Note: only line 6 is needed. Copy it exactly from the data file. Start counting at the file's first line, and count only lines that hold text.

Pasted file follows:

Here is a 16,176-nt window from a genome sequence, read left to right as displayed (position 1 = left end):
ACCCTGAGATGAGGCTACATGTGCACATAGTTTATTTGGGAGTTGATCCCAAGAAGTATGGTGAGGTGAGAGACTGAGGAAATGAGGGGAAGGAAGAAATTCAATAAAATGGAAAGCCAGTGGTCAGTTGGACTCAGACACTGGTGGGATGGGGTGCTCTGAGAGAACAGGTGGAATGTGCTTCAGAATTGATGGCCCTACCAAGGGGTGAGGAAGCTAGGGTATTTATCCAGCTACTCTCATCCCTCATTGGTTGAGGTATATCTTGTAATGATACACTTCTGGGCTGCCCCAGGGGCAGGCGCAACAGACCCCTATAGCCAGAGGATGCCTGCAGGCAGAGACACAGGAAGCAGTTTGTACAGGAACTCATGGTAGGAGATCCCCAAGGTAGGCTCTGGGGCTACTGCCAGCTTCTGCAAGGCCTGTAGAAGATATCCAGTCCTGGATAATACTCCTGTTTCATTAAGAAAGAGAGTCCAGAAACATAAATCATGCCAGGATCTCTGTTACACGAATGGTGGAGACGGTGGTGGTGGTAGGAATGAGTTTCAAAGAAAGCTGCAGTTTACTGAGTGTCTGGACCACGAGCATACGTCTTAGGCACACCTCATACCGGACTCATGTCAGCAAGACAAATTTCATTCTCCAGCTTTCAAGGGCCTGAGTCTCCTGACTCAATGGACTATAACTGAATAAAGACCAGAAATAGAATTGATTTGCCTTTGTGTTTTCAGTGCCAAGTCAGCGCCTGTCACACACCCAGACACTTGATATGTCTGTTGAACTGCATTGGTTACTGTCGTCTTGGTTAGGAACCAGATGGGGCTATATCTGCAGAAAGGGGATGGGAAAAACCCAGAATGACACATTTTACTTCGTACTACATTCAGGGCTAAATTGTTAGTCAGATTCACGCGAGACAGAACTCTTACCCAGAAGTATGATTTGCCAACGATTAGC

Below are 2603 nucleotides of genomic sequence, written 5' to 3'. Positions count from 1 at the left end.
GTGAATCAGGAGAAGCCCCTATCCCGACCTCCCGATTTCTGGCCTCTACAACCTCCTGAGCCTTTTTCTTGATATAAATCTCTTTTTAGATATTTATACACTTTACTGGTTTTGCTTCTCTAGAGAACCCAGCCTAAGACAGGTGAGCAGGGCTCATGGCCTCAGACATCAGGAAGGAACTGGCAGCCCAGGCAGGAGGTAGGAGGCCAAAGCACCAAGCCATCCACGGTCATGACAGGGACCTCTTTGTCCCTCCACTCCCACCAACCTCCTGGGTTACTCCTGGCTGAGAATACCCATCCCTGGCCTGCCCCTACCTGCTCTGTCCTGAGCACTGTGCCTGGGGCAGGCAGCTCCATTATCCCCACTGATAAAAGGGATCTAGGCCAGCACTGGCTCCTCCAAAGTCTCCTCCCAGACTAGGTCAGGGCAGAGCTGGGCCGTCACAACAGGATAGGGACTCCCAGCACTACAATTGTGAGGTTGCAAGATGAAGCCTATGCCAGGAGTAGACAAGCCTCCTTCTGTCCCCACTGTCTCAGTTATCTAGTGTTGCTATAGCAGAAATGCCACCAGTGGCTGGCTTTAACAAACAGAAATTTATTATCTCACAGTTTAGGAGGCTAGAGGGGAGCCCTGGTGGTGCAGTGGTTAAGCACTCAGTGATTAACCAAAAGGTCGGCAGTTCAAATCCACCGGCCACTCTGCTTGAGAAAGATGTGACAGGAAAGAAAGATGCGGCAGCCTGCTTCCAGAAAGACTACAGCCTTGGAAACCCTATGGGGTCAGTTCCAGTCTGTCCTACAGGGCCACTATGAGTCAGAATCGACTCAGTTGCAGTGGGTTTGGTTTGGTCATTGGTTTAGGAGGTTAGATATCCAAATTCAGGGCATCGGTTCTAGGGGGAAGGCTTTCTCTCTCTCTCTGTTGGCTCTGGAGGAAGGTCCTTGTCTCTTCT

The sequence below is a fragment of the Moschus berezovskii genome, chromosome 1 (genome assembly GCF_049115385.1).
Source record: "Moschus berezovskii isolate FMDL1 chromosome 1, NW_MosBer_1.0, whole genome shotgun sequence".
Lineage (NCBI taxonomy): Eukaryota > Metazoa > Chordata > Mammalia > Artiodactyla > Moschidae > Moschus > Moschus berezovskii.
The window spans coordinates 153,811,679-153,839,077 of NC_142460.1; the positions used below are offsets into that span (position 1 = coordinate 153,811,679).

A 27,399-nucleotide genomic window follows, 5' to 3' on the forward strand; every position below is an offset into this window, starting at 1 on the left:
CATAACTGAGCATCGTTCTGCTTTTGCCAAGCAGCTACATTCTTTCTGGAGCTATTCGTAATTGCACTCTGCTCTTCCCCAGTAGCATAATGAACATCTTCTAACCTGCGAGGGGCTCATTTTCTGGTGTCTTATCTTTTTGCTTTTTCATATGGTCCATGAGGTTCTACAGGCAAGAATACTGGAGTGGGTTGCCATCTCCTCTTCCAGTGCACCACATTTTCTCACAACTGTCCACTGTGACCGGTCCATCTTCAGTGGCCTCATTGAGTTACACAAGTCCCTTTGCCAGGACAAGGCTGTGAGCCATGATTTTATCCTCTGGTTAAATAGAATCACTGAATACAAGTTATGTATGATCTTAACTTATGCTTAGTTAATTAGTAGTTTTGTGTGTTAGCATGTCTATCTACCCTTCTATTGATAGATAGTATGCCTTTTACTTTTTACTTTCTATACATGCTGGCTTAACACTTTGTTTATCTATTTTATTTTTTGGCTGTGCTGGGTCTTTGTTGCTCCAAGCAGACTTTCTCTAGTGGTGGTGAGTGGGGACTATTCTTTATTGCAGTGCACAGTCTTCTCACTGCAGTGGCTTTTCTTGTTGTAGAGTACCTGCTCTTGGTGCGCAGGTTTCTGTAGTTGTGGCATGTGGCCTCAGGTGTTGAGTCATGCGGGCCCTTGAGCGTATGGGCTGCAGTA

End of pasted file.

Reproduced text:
Source record: "Moschus berezovskii isolate FMDL1 chromosome 1, NW_MosBer_1.0, whole genome shotgun sequence".